How the business is organized to meet its objectives

Application architecture

This describes the design and interaction of specific applications. It provides a blueprint for the individual systems. In addition, it shows their relationship to the organization’s core business processes as it exposes the frameworks for services as business functions for integration.

How information systems support the objectives of the business

Technical or technology architecture

This describes the hardware, software, and network infrastructure supporting the deployment of core, mission-critical applications and their interactions.

How the technol

ogy fits together



This describes how enterprise data stores are organized and accessed (i.e., the structure of an organization’s logical and physical data assets and the associated data management resources).

The structure of the data assets

Sources: Pethuru Raj & Mohanavadivu Periasaniy, 2011, ‘The convergence of enterprise architecture (EA) and cloud computing’, in Zaigham Mahmood & Richard Hill (eds.). Cloud computing for enterprise architectures. Springer, London, pp. 61—87; David Basten & D. Brons, 2012, ‘EA frameworks, modeling and tools’, in Frederik Ahlemann et al. (eds.). Strategic enterprise architecture management: challenges, best practices, and future developments. Springer Science & Business Media, Dordrecht, pp. 201-227.

In order to provide uniform representation for architectural descriptions within the TOGAF framework, modelling languages and notations such as ArchiMate, Unified Modelling Language (UML), and Business Process Model and Notation (BPMN) have been used.3'1 However, ArchiMate best fits into the TOGAF framework because it was also developed by The Open Group as an “open and independent modelling language that is supported by different tool vendors and consulting firms.”40 ArchiMate provides concepts for creating a model that correlates to TOGAF’s three architectures (layers):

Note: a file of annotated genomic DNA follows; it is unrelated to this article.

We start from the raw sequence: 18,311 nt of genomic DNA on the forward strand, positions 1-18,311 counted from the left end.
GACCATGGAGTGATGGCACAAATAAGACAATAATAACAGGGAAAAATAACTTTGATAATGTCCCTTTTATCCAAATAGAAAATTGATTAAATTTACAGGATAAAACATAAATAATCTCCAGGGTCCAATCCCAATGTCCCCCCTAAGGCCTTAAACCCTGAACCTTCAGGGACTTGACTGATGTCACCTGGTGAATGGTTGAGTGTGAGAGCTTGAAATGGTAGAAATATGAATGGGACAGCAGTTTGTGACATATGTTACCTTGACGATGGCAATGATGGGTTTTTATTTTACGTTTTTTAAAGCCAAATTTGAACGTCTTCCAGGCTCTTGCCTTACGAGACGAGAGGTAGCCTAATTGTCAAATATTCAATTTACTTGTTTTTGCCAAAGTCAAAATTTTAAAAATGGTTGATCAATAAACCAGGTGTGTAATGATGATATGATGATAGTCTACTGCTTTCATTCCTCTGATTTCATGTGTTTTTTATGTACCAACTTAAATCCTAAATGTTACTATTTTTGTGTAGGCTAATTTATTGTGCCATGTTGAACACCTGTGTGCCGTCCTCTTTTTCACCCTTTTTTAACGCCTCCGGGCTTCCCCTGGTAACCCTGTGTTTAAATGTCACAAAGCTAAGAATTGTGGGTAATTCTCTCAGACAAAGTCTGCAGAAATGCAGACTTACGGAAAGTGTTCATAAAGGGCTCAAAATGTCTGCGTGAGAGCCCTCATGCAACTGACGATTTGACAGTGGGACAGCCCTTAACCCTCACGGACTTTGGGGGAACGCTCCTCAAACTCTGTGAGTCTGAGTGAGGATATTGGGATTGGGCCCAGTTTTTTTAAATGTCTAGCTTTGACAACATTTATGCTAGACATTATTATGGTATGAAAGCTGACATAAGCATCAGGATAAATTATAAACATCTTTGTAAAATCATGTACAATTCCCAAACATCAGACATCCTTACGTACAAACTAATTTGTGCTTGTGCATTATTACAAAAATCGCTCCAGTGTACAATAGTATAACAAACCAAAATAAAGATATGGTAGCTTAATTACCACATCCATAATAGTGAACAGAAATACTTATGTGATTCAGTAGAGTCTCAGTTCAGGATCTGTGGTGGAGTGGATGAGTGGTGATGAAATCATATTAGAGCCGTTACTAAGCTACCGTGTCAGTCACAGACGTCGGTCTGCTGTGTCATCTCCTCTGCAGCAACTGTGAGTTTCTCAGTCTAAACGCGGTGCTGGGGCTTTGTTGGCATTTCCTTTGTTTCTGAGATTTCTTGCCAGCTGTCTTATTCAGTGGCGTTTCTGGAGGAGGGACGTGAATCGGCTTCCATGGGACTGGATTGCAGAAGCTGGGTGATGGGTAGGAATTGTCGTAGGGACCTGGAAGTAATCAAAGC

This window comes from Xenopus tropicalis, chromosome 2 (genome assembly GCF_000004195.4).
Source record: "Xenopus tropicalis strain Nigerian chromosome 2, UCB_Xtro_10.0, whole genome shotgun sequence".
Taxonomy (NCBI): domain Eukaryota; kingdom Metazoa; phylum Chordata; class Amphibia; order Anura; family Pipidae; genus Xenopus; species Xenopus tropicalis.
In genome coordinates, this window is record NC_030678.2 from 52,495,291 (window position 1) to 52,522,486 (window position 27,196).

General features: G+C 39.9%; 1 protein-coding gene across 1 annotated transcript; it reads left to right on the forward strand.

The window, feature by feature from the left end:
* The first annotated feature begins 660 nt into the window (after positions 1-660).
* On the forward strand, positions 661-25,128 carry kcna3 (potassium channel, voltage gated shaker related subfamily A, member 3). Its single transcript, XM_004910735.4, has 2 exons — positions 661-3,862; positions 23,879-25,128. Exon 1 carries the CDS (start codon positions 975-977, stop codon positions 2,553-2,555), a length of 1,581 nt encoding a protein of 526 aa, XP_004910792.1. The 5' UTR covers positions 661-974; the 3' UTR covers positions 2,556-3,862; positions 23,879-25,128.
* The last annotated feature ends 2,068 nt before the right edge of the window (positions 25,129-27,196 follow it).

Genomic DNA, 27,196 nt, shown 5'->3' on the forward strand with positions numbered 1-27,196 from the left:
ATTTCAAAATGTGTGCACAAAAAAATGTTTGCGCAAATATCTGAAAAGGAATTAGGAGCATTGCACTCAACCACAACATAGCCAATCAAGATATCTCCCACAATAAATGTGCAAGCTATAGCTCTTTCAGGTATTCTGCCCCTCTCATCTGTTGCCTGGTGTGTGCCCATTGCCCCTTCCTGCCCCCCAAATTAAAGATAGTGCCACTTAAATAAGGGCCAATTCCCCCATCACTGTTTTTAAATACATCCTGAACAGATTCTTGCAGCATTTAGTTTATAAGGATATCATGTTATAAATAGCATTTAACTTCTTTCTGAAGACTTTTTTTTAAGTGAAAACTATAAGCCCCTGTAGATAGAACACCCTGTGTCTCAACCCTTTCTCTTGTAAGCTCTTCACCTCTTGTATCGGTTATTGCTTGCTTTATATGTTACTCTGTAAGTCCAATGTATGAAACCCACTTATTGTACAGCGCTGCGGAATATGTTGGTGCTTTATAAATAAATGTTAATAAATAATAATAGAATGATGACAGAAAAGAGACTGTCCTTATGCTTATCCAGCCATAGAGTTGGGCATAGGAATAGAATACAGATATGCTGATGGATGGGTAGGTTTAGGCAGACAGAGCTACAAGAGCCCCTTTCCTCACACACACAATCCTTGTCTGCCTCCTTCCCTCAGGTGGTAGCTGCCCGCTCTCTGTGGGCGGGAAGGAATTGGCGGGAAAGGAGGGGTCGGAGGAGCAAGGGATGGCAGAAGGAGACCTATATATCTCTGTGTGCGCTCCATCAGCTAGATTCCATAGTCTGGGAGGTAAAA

• 1. A business layer (products and services offered to customers, the business processes that helped create the offering, and the actors that played a part in the business processes);
  • 2. An application layer (application services, which support the business layer); and
  • 3. A technology layer (infrastructure services that support the applications).

ArchiMate provides a graphical representation of its language elements based on a UML class diagram, which could be quite complex but has been customized and limited to a small set of modelling constructs in the interest of simplicity of learning and use.4- In this manner, ArchiMate provides a notation that enables enterprise architects to describe, analyse, and visualize the relationships among business domains in an unambiguous way.43